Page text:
Types of ISA

Learn about the different types of ISAs and which ISA could be right for you.
Types of ISA
Updated
December 29, 2022

Table of contents

1999. Is it a year you remember?

I was wearing fluorescent outfits to school discos and crimping my hair. So, memorable? Yes. But fashionable? No.

But 1999 was a big year for another reason.

And that's the birth of the ISA (or individual savings account).

ISAs were introduced by the UK government to help savers and investors shelter their money from tax in a tax-efficient way, and in turn, encourage us to save more.

Back then you could protect £7,000 from income tax and capital gains tax. But that number's gotten a much bigger boost in recent years, and the current ISA allowance is much more generous at £20,000 for the 2021/22 tax year.

And it's not just the ISA's annual allowance that's changed, there are a wide range of ISAs available now, each with slightly different features and benefits.

Before we start it’s important to know this article is not personal financial advice and that tax rules for ISA accounts can change and their benefits depend on your individual circumstances. It’s also important to understand that the value of your investments can rise and fall, and you may get back less than you invested. For more information, a financial advisor can help you better understand the investing decisions that might be right for you.

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How do ISAs work?

ISAs are tax-efficient accounts. This means that whatever is inside your ISA be it cash, investments or a bit of both are protected from a few big UK taxes.

Inside an ISA you won’t have to pay:

  • Income tax on dividends or savings interest
  • Capital gains tax if you sell your investments for a profit

ISAs go by a few names and the one you’ll likely see a lot of is ‘tax wrapper’. Just like with a sweet wrapper, whatever’s on the inside of the wrapper is protected.

How much can you put in an ISA? Cue the ISA allowance.

Each tax year HMRC sets an ISA allowance and it’s the total amount of money you can put into all of your ISAs that year.

As we mentioned above the ISA allowance for the 2022/23 tax year is £20,000. And this can be split across the full range of ISAs if you'd like.

A tax year runs from 6 April to 5 April the following year, so the current tax year 2022/2023 ends on 5th April 2023 at midnight. If you don’t use your ISA allowance by then, you’ll lose it.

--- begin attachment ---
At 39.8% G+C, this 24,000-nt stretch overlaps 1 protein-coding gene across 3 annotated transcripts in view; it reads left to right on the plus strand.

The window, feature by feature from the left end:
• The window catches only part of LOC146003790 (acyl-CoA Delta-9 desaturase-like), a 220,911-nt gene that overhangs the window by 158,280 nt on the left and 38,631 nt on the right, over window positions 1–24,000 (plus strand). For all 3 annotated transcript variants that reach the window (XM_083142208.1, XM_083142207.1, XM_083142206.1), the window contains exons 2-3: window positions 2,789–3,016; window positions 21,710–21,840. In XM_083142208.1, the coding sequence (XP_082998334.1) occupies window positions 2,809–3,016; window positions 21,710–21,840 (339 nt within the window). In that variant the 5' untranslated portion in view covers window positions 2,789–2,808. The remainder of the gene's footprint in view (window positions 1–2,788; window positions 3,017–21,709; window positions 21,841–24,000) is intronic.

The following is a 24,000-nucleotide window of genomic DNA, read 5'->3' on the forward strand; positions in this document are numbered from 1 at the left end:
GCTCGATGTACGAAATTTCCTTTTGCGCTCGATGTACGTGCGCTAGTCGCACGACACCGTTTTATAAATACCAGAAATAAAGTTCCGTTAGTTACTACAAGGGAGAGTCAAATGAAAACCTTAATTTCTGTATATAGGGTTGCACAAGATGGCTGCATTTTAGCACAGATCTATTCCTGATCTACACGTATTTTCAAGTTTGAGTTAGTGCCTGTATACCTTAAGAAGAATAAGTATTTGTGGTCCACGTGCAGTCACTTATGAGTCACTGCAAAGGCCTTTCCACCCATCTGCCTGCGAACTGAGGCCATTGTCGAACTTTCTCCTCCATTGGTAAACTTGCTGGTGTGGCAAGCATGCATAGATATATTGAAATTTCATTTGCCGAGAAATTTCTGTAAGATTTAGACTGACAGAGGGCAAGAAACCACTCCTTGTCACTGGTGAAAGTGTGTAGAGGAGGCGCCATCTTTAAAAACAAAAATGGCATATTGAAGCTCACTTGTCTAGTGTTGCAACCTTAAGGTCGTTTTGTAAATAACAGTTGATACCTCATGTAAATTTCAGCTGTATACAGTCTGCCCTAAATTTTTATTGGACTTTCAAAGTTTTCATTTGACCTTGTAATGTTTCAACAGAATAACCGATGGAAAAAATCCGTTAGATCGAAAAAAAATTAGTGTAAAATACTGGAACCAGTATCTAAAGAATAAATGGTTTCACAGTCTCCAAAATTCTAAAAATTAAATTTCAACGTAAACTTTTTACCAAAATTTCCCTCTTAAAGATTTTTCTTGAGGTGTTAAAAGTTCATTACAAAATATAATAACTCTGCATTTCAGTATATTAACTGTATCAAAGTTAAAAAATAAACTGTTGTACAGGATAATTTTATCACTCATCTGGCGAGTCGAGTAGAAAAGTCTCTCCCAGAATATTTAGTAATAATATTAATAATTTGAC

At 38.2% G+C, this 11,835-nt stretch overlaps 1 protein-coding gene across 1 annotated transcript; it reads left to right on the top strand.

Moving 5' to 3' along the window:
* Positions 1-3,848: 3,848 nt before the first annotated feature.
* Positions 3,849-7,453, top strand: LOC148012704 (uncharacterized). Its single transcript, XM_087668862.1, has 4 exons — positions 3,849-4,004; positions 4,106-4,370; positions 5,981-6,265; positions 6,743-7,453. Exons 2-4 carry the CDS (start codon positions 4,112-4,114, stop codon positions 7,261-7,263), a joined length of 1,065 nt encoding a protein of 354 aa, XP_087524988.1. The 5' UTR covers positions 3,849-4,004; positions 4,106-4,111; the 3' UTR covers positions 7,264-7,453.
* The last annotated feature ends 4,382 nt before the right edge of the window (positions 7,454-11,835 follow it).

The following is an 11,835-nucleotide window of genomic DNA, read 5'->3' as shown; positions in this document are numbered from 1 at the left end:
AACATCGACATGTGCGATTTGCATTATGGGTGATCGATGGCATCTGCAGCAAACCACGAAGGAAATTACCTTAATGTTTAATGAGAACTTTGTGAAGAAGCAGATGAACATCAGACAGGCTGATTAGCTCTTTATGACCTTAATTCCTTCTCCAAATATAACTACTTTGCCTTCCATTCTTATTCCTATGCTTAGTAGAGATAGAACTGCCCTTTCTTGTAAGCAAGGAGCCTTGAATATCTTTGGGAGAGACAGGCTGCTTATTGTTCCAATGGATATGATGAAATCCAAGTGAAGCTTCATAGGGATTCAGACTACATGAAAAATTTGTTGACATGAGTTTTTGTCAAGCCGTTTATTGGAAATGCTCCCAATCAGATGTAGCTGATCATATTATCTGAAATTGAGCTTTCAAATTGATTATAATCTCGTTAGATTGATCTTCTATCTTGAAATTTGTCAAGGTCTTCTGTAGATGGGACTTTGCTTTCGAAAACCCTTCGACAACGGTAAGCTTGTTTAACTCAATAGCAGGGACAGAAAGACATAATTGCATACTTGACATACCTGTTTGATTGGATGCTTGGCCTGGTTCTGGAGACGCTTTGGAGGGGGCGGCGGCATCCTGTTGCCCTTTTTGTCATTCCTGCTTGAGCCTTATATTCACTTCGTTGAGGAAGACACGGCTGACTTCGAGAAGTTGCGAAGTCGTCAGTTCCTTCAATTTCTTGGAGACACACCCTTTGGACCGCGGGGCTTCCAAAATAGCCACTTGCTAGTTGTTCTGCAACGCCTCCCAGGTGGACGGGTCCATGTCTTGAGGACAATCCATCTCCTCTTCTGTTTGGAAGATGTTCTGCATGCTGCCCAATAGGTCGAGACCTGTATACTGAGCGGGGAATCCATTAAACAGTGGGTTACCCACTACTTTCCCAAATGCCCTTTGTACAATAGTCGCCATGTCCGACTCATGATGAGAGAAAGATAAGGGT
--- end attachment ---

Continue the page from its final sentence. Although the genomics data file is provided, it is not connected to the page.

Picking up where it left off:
What are the different types of ISAs?

Here’s a short and sweet comparison of the different types of ISAs in the UK.

1. Stocks & shares ISA

Stocks & shares ISAs (sometimes called ‘investment ISAs’ or ‘share dealing ISAs’) are accounts that protect your investments and any investment growth from owing taxes.

They are an ISA account for those looking to invest their savings by making stock market investments, with the goal of achieving potential financial returns that could be higher than interest rates from traditional savings account.

What do we mean by long-term?

When you invest you should be happy to leave your money invested for a few years but the longer the better.

Stocks and shares ISA
This ISA is for... Your investments and any cash you plan to invest shortly.
What can you put in it?

Stock and individual sharess

ETFs

Investment Trusts

Funds

Bonds

Cash

Who can open this ISA? Anyone over 18 and a UK resident for tax purposes.
How much can you pay into it?

Up to £20,000 each tax year.

Benefits

Tax-free growth, you won’t pay capital gains tax on any profits.

You won't pay UK income tax on dividends and you can generate tax-free interest.

Tax-free withdrawals.

Drawbacks

Returns are not guaranteed.

Investments can go up and down in value.


2. Cash ISA  

Cash ISAs are designed as a home for your cash savings.

We think it’s best to think of cash savings as money you’ll probably need to use in the immediate future (say within the next few years).

This could be your rainy-day fund or holiday savings. And the main proviso is that you need to know the nominal value of your cash (i.e. its face value) won’t change, on paper your £1,000 will still be £1,000.

But while cash tends to hold its value in the short term, when it comes to growing your savings, keeping everything as cash is unlikely to be the best option.